Bioethics: Writing

Resources for students of bioethics

Writing the content of an essay

As you write your essay ask yourself the following questions:

  • Does the essay explicitly answer the set question?
    • It is not the reader's job to make the links between your answer and the set question; you must do this for the reader.
  • Does the introduction introduce the essay?
    • An essay is an intellectual journey; as the writer you are the driver, and the reader/marker is the passenger.
    • The primary role of the introduction is to leave your reader in no doubt about where the essay is going and how it will get there. Thus, your introduction needs to outline the major themes covered in the essay, and to explain why you have chosen this particular structure. This could include the reasons why you have limited the essay to a particular time or place, and why you have concentrated on a particular aspect of a much larger social phenomenon.
    • Your thesis, the point of view or stand taken towards the subject, sets up the argument of your essay, and so it usually occurs in the introduction.
  • Is the body suitably structured?
    • The body of your essay should contain those points (selected from your reading and class-notes) that are relevant to your theme and develop your thesis.
    • The more common reasons for the body of an essay to fail are: straying from the theme; trying to say too much within a given word limit, or padding and repeating to meet the word limit; failure to give proper emphasis and balance to all parts of the essay topic; and illogical, confusing sequencing of your material.
    • One of the most useful ways to outline the body is with paragraph topics.
  • Does the conclusion draw the essay together?
    • You want to leave your readers with a favourable impression of your essay.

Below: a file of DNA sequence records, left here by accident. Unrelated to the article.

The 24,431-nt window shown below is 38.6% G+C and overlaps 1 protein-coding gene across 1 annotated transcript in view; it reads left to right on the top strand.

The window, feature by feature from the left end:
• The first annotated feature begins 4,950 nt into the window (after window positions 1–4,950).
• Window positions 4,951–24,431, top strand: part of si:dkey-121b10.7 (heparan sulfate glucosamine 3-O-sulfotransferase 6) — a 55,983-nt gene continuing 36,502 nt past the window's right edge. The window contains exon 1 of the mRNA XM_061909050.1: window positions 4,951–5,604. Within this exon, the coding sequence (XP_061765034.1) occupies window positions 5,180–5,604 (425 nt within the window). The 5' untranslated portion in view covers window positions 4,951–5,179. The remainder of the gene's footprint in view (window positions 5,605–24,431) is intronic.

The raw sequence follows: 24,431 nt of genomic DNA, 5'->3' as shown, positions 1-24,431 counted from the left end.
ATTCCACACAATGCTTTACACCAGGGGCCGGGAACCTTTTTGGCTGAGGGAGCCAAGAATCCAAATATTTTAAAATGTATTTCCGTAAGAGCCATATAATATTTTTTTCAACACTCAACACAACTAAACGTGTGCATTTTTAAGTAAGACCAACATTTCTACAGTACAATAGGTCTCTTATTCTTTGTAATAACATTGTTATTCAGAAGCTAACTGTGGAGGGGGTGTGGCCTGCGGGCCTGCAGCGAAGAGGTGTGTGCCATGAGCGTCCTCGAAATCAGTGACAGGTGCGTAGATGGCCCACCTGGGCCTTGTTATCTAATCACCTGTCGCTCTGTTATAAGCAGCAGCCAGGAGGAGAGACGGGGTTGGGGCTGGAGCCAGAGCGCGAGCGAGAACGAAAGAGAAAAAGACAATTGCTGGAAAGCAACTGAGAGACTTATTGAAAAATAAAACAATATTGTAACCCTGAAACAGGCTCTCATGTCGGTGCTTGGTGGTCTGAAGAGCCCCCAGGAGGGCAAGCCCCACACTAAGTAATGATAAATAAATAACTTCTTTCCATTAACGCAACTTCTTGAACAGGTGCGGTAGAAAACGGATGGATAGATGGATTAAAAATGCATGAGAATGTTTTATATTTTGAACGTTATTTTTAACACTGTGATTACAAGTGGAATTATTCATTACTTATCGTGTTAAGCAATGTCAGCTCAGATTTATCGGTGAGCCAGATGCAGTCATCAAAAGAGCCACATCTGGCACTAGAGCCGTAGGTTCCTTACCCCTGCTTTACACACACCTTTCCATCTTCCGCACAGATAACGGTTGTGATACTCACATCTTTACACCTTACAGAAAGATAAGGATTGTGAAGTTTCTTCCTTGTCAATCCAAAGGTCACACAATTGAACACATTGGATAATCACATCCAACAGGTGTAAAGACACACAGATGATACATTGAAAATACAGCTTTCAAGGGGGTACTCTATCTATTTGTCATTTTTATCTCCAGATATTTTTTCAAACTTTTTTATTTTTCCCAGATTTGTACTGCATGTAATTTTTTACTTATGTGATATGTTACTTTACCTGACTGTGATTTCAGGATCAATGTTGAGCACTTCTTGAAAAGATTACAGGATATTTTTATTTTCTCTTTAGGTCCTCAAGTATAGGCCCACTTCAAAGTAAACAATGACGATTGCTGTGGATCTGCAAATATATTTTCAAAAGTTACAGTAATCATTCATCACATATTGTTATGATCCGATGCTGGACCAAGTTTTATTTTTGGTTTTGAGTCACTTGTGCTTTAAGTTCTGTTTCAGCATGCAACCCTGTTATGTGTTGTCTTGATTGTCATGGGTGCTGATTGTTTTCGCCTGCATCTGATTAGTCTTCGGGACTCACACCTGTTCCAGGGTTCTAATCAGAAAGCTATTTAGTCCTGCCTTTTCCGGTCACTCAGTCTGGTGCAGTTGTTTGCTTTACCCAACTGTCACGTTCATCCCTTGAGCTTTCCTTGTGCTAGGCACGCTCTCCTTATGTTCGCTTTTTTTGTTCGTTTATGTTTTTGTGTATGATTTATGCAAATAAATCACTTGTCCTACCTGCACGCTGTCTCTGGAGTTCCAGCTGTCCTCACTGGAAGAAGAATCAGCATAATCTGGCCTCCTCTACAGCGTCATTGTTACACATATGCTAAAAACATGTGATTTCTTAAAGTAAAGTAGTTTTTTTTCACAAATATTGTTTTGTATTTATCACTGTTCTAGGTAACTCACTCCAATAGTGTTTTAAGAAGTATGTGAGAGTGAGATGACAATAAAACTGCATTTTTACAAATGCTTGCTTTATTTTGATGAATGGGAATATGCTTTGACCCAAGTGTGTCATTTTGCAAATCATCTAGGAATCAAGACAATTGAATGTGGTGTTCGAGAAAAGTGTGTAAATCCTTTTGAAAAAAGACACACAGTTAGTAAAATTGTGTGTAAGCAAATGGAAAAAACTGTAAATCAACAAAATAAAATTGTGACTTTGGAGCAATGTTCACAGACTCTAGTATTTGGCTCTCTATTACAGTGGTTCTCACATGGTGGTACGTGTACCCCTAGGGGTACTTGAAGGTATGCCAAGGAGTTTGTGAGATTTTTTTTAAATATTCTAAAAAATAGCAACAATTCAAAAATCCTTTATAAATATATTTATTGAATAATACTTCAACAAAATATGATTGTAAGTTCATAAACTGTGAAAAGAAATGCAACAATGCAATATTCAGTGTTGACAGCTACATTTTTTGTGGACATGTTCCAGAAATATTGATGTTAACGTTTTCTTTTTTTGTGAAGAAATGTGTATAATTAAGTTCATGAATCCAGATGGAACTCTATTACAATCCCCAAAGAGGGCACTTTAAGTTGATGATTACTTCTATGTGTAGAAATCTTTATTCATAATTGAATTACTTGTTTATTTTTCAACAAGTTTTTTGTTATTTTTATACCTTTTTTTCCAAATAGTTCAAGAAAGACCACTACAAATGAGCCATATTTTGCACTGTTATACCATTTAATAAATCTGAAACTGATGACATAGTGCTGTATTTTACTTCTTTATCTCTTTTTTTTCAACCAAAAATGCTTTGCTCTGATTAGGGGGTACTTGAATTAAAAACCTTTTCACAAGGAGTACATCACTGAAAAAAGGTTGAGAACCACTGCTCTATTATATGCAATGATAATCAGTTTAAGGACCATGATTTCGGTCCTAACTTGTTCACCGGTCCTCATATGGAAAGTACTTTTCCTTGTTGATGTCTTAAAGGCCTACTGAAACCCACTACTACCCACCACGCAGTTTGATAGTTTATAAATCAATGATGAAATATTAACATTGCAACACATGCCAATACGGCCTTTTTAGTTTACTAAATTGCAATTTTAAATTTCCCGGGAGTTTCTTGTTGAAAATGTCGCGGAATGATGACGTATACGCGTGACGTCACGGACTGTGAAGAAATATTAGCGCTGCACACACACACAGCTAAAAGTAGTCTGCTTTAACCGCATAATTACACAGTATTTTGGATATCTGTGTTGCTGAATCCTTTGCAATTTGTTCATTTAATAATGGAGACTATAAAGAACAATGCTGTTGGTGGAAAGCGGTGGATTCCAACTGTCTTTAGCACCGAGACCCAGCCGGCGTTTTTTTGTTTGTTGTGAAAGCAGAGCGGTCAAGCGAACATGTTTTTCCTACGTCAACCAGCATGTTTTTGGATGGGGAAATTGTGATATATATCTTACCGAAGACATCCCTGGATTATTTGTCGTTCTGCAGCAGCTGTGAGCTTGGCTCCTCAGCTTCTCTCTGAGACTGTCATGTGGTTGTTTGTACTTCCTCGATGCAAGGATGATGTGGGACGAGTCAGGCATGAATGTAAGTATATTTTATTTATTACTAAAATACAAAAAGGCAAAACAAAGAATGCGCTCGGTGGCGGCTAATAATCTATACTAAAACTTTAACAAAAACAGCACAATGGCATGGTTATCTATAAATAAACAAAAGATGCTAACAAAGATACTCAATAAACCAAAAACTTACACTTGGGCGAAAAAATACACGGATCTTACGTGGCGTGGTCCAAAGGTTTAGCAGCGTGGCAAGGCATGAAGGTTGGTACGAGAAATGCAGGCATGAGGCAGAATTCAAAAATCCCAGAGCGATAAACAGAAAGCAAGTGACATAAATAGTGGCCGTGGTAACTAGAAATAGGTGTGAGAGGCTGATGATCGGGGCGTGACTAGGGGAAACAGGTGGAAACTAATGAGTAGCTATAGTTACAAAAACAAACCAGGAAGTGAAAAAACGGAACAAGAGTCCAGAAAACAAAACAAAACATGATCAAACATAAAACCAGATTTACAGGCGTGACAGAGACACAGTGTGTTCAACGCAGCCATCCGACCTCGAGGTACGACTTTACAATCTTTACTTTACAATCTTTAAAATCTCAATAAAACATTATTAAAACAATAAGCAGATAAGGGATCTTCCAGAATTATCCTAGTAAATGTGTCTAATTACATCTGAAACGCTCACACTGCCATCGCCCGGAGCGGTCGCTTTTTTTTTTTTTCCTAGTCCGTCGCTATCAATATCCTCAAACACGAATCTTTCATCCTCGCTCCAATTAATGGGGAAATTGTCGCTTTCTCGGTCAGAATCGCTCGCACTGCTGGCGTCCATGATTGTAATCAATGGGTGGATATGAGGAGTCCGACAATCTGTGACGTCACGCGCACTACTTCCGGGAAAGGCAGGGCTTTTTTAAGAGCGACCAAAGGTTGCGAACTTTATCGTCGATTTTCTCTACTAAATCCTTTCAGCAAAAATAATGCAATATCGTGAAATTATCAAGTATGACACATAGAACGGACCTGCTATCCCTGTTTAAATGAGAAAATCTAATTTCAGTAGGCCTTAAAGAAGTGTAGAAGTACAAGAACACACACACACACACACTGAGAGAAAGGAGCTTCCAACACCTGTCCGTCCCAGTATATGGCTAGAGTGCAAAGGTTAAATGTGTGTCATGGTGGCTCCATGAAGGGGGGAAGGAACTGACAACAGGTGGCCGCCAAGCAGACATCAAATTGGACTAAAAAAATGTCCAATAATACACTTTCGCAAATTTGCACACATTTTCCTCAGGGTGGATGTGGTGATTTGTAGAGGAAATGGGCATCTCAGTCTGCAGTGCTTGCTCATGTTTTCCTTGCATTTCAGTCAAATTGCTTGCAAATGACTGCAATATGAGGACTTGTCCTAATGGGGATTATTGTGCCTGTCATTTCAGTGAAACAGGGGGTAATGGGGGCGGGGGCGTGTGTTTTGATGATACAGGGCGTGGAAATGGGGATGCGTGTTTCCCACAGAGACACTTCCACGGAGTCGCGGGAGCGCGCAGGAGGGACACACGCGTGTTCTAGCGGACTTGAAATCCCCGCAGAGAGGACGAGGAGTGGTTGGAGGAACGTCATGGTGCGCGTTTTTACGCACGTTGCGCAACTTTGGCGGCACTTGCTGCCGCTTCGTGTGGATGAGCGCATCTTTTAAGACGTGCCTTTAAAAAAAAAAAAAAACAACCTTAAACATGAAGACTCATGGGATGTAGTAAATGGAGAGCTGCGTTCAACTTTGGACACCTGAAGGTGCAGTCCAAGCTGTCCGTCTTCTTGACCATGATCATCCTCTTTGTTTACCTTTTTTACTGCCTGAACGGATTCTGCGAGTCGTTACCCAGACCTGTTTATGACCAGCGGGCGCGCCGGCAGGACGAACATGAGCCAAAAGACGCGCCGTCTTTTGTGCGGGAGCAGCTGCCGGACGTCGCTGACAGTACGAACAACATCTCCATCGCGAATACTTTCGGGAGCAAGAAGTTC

• Generally, a conclusion should bring together the different parts or the most important points of the essay and your interpretation of them. Where appropriate, it should also look forward and prescribe possible future courses of action.
    • Your conclusion should follow logically from what you have set up and promised in your introduction, and from what you have outlined as the main ideas to be developed sequentially in the body.
    • If the essay title is framed as a direct question, it is important that your conclusion gives a direct answer. It need not necessarily be a clear-cut one - you might agree in part, or say that it is true to some extent. What is required is a reasoned answer based on the facts and ideas you have presented.

Learning skills

Here are some links from Language and Learning Online for academic writing.

Showing evidence of your research

Evidence of research:

  • Are appropriate sources used?
  • Is research integrated into paper?
  • Are citations and reference list correctly formatted?

Sample annotated essays

Books and websites about writing

Writing a thesis

Writing style

It is important in academic writing to develop your own style. While it must conform to certain standards, your own style is individual and, to some extent, creative. In many ways, developing a style is difficult. As William Strunk writes (1979): "There is no satisfactory explanation of style, no infallible guide to good writing, no assurance that a person who thinks clearly will be able to write clearly, no key that unlocks the door, no infliexible rule by which the young writer may shape his/her course (66)". Consider your style in everything you write; from short answers in exams, to class presentations to longer pieces of writing. While sticking to the boundaries of academic writing, experiment with different styles.


Strunk, W. & White, E.B., (1979) "The elements of style" 3rd Edition, MacMillian Publishing: London